Genetic polymorphism of CYP2E1, ADH2, and ALDH2 in Mexican-Americans.

Yu-Jui Yvonne Wan, R. E. Poland, K. M. Lin

Research output: Contribution to journalArticlepeer-review

29 Scopus citations


The major enzymes involved in the metabolism of ethanol are alcohol dehydrogenases (ADH) and aldehyde dehydrogenase (ALDH). Some of the isozymes of ADH are expressed polymorphically. Studies investigating a causal link between ADH expression and alcoholic liver disease (ALD) have so far produced conflicting results. The cytochrome P450 2E1 (CYP2E1) represents a second enzyme that can metabolize ethanol. Although normally a minor route of metabolism, its role in chronic alcoholics may be proportionately greater than in nonalcoholics because CYP2E1 is inducible by ethanol. An Rsa I restriction fragment length polymorphism (RFLP) in the 5'-flanking region of the CYP2E1 gene has been identified. Studies have shown that the mutant allele demonstrates greater transcriptional rate, protein level, and enzyme activity when compared with the wild-type allele. The association between the Rsa I site polymorphism and ALD has been reported. In this report, we examined the genotypes of ADH2(2), ALDH2(2), and CYP2E1 in a group of healthy subjects of Mexican-American descent. The ADH2(2) and ALDH2(2) frequencies are 6% and 0%, respectively, which are similar to those which have been reported for Caucasians. In contrast, the Rsa I allele frequency of the CYP2E1 gene is 16%, which is significantly higher than in Caucasians. The high RsaI allele frequency found in Mexican-Americans suggests that it might play a role in the development of ALD in this rapidly growing minority population where ALD is common.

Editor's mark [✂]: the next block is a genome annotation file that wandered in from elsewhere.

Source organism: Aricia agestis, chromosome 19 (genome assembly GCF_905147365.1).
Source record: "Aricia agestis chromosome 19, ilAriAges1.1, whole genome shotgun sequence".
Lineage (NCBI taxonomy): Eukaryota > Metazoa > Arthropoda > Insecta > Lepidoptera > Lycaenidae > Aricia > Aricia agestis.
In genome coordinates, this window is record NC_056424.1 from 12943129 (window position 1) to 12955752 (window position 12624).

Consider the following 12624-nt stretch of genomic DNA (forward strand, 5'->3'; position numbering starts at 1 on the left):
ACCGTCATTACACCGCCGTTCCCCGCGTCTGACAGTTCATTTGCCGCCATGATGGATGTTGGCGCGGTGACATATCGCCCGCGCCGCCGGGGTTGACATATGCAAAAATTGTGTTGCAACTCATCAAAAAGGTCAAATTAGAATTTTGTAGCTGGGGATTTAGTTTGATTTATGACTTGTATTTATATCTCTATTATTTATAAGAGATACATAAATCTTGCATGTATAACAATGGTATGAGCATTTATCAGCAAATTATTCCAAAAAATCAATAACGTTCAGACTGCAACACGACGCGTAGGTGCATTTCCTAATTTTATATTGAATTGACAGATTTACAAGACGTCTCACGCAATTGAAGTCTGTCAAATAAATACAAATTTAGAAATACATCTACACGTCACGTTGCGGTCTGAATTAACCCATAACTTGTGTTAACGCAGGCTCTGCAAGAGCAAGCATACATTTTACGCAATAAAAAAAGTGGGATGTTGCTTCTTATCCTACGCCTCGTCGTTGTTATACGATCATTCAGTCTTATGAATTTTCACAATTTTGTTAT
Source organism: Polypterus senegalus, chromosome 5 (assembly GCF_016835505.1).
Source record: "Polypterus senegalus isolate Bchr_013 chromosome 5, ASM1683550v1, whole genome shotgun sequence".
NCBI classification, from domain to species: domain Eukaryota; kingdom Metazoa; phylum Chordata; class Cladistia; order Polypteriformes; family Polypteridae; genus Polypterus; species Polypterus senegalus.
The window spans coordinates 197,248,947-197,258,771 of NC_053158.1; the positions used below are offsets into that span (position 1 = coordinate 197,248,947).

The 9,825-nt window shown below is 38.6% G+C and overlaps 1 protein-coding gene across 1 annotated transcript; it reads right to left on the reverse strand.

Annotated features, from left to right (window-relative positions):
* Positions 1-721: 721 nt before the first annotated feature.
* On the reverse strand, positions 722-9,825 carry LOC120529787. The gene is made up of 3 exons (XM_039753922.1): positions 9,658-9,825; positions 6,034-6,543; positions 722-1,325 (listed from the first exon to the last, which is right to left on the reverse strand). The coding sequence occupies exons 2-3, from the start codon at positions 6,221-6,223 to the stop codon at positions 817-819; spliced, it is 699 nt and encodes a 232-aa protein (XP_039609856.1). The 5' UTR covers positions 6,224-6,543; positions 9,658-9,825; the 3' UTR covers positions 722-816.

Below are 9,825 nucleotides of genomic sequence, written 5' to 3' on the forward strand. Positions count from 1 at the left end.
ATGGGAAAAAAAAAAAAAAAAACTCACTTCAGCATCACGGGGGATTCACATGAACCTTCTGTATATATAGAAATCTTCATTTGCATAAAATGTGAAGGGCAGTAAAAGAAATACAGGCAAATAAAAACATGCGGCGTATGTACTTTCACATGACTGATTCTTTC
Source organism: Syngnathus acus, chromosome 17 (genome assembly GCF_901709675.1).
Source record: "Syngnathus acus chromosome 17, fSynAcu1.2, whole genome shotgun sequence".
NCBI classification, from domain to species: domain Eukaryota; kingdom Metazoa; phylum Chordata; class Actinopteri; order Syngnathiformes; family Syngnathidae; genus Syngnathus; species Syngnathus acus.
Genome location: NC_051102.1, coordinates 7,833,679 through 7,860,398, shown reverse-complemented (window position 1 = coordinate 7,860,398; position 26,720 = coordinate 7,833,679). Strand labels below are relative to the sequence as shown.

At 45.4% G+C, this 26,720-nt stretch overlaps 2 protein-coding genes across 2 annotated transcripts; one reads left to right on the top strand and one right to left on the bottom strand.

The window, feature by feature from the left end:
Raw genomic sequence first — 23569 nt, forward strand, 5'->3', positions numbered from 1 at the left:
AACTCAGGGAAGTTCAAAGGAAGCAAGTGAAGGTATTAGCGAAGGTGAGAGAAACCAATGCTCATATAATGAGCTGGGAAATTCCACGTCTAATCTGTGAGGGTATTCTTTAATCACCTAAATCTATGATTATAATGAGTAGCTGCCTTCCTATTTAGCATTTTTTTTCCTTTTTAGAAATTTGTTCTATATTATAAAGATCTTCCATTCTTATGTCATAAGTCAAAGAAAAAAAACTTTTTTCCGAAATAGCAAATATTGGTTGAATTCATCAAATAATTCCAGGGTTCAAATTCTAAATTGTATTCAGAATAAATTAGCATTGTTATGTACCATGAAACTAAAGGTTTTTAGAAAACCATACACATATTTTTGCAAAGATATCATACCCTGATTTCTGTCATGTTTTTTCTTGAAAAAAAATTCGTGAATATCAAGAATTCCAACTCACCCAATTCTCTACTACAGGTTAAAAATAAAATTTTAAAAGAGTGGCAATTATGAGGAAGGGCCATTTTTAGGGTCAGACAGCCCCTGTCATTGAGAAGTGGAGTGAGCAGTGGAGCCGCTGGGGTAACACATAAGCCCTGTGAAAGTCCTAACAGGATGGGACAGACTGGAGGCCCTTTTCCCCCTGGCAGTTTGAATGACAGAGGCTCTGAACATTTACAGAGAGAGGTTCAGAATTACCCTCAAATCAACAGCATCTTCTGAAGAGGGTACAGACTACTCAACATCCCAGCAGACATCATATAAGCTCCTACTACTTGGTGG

Original languageEnglish (US)
Pages (from-to)79-83
Number of pages5
JournalGenetic Testing
Issue number1
StatePublished - 1998

ASJC Scopus subject areas

  • Genetics(clinical)


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